Areas of Expertise
Catherine Hecht is a sessional lecturer at the Masters of Public Policy and Global Affairs (MPPGA) program at UBC. Her research and teaching interests include democratic and sustainable development, international organizations, social psychology and discourse in multilateral diplomacy, global health, and the evolution and contestation of norms, with an empirical focus on the United Nations (UN) system and the Organization for Security and Co-operation in Europe (OSCE).
She has held a senior research fellowship at the Centre for Global Cooperation Research at the University of Duisburg-Essen in Germany and a Social Sciences and Humanities Research Council of Canada (SSHRC) post-doctoral fellowship in Austria. She has taught at the Vienna School of International Studies, Diplomatic Academy of Vienna, the Technische Universität Darmstadt in Germany, and UBC. She holds a Ph.D. in political science from UBC and a Master of International Affairs from Columbia University’s School of International and Public Affairs.
Her professional experience includes having served as a consultant with the United Nations Development Programme (UNDP) and working with the World Bank’s Africa region and civil society organizations in Central Europe. She has also observed several elections with the OSCE’s Office for Democratic Institutions and Human Rights.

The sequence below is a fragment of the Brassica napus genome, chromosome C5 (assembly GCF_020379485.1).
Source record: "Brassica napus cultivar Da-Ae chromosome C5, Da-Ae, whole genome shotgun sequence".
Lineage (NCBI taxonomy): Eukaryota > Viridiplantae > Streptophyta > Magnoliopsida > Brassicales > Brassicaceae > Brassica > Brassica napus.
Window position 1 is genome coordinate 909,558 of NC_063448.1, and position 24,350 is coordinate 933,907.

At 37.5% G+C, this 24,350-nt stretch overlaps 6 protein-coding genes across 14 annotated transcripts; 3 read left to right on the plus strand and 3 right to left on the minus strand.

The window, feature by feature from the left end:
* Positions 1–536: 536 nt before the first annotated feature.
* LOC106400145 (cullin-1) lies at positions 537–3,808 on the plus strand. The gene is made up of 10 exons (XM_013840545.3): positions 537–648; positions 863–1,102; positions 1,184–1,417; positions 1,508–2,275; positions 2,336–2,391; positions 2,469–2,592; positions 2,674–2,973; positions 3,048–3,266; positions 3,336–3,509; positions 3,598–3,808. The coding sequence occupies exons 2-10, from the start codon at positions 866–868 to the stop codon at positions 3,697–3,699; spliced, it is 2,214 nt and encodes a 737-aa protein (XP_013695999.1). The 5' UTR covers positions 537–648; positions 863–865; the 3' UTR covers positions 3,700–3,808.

Hecht, Catherine (2020): When Democratic Governance Unites and Divides: Social Status and Contestation in the Organization for Security and Co-operation in Europe, Cooperation and Conflict 56(1): 44-64.
Hecht, Catherine (2017): Advantages and Disadvantages of Inclusive Multilateral Venues: The Rise and Fall of the United Nations General Assembly Resolution on New or Restored Democracies. International Politics 54(6): 714-728.
Hecht, Catherine (2016): Success after Stalemate? Persistence, Reiteration, and Windows of Opportunity in Multilateral Negotiations. Journal of International Organizations Studies 7(2): 23-38.
Hecht, Catherine (2016): The Shifting Salience of Democratic Governance: Evidence from the United Nations General Assembly General Debates. Review of International Studies. 42(5): 915-938.